Apartment Construction Accelerates in Denver, as Rest of Nation Slows Down

As reported in the Denver Post, the national supply of new apartment units is expected to drop 11 percent in 2018, which would end a six-year run of accelerating apartment construction. Even so, Denver is poised to buck this national trend. And not just by a little bit, either. What’s different about Denver? The economy, stupid. The primary reason developers cited for the apartment construction slowdown nationally was concerns about increasing interest rates and the economy more generally. Real estate developers and investors think Denver and the Denver housing market in particular is positioned better than most to weather a downturn in economic conditions.

 

What Do the Numbers Say?

According to Rent Café, the Denver market will have added more apartments units in the first 6 months of the year than it did in all of 2017. The city is projected to experience the biggest percentage jump in new apartments in the entire country. RealPage, another apartment rental industry source says, in terms of actual housing units added, Denver is third just behind Dallas and New York City. It’s further projected that “one out of every 23 new apartments added in the country this year will be in metro Denver.”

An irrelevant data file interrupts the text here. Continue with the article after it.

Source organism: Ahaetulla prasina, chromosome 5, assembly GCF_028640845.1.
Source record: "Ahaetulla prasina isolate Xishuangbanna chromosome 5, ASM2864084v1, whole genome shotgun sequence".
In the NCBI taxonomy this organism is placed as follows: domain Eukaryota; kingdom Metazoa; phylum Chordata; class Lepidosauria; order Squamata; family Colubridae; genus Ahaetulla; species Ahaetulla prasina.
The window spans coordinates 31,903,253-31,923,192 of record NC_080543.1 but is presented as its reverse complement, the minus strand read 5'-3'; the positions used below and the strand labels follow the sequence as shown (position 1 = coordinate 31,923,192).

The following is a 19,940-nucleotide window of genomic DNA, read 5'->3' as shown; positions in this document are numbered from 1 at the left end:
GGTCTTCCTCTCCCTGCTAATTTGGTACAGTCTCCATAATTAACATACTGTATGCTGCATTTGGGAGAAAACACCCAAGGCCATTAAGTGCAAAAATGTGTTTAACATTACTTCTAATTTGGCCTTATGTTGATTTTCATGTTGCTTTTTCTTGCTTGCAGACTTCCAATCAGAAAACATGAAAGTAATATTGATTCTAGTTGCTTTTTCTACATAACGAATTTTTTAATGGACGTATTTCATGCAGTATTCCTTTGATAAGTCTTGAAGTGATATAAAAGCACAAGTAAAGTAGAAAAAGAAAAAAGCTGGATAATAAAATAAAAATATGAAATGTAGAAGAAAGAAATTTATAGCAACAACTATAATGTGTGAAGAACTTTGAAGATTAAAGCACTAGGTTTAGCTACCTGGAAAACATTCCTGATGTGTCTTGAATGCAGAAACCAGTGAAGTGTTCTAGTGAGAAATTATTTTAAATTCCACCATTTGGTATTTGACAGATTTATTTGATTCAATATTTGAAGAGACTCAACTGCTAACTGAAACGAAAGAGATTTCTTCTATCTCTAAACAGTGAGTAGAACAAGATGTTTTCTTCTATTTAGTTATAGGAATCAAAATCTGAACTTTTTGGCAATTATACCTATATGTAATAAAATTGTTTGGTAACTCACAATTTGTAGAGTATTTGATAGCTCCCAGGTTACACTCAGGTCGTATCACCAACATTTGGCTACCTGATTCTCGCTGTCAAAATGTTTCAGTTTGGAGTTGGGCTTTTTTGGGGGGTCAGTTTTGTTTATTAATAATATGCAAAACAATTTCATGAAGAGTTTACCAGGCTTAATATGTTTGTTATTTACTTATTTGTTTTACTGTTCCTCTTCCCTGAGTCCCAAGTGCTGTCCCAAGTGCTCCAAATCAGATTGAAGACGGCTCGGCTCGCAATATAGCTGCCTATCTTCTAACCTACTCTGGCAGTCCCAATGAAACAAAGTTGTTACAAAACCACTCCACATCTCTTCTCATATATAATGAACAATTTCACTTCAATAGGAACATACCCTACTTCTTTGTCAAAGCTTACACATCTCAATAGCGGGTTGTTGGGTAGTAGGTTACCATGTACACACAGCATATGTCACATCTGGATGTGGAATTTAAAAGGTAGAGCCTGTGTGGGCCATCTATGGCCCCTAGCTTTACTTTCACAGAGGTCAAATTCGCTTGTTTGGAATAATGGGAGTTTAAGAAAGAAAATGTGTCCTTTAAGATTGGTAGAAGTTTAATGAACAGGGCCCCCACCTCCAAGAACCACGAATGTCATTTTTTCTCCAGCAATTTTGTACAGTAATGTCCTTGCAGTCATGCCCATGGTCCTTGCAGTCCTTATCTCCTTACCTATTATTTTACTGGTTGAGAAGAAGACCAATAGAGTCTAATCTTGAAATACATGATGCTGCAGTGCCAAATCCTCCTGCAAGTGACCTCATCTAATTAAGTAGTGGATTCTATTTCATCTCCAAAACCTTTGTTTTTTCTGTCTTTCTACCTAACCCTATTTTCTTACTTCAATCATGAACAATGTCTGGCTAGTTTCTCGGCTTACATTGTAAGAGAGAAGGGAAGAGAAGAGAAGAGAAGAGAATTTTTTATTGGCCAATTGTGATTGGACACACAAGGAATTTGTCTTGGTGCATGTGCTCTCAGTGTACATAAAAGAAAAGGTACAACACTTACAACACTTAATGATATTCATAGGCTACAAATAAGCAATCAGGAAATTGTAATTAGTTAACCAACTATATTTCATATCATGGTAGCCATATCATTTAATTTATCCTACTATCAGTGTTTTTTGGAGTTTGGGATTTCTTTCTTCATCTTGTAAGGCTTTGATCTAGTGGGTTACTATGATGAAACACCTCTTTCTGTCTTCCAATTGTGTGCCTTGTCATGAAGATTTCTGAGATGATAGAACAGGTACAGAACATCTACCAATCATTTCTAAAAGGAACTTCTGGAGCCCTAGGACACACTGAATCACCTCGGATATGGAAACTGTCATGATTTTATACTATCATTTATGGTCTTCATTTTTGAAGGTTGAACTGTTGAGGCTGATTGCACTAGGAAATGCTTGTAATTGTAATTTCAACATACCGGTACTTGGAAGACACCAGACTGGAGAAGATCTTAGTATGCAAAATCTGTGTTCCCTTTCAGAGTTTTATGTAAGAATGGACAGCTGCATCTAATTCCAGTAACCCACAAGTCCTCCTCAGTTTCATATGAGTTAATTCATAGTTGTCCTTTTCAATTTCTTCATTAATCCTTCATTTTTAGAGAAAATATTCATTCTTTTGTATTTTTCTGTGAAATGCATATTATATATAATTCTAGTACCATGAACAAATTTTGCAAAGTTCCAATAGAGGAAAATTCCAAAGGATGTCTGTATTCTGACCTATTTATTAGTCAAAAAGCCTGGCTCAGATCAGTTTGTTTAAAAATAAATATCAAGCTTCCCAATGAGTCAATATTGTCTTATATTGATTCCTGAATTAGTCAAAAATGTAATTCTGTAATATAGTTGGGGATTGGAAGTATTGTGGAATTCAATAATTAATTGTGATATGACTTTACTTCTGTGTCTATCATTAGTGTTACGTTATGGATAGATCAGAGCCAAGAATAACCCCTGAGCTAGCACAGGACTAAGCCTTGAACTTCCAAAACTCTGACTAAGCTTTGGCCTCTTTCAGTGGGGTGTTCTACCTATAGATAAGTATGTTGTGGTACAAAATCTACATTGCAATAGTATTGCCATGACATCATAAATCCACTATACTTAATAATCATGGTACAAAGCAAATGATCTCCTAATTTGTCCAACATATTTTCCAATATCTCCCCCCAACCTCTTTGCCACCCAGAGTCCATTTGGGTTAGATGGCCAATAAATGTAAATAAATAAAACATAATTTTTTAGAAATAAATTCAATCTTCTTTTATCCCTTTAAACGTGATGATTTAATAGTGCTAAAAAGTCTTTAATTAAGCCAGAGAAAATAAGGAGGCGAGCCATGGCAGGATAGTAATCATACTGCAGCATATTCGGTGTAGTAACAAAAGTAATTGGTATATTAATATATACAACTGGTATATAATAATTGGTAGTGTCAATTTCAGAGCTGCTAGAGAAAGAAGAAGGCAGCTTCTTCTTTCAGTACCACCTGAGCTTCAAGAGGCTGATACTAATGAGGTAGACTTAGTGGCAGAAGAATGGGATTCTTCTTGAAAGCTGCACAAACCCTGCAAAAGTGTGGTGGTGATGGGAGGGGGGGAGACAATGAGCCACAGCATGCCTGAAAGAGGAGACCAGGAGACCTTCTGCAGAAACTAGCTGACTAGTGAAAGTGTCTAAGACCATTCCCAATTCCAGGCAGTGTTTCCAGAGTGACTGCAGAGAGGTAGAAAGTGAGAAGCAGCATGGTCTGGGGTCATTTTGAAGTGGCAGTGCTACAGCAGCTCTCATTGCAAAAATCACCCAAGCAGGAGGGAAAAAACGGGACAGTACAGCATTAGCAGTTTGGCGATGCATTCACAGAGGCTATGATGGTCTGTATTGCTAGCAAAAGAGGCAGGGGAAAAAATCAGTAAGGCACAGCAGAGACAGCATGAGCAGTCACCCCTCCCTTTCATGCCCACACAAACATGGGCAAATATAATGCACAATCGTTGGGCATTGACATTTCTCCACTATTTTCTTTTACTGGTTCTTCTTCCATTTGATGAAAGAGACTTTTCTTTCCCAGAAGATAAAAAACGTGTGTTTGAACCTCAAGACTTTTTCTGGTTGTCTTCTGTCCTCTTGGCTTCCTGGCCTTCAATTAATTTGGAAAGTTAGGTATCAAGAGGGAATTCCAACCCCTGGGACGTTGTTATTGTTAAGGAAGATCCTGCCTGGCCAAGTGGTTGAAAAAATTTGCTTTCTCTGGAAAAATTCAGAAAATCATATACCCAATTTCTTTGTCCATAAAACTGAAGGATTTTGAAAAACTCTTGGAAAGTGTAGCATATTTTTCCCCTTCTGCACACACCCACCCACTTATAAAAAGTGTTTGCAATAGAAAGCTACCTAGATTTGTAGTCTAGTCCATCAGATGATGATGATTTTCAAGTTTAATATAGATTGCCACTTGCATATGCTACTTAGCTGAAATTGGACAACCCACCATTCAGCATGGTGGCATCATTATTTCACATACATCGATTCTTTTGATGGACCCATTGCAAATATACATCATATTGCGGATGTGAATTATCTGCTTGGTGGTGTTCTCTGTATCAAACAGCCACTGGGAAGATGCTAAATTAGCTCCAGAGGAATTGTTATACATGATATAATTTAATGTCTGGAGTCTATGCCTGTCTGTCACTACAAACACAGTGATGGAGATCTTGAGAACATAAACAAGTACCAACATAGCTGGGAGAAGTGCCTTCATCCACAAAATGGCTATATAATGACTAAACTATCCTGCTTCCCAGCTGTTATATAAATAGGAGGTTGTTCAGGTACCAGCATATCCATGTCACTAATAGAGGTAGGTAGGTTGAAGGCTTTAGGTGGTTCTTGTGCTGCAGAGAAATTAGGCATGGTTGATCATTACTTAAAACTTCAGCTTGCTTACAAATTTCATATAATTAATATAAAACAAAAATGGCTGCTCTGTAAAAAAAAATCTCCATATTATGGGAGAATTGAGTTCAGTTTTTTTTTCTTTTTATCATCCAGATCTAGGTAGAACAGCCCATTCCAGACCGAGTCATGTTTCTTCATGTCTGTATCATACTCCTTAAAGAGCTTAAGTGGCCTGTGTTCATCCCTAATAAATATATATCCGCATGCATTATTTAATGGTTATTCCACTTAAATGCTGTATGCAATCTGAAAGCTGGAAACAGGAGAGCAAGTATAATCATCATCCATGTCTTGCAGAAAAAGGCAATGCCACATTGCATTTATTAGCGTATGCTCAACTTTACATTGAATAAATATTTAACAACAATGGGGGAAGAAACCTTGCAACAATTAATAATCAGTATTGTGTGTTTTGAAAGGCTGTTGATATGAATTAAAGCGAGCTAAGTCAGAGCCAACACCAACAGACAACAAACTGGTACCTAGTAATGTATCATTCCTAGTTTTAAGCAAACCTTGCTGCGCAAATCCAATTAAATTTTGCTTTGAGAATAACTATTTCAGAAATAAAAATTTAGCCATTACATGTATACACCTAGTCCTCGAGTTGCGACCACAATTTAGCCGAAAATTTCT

Crazy stuff. And great news if you’re looking a rental apartment. You’ll likely find more newer apartment buildings and more vacancies than you would in previous years. Of course, given Denver’s incredible population growth, this construction is needed just to start to catch up with a housing shortage that’s been many years in the making.

 

Will the Construction Have an Impact on Prices?

More on this front, the next question becomes will this increase in supply finally be enough to put a check on apartment rentals and housing costs in general? Maybe! Rents continued to rise through the first half of the year, but have largely flattened this fall according to Apartment List’s Denver Rent Report. Whether this is a blip on an otherwise upward trajectory, or signals a longer term trend toward greater affordability is dependent on a number of factors that are above our pay-grade.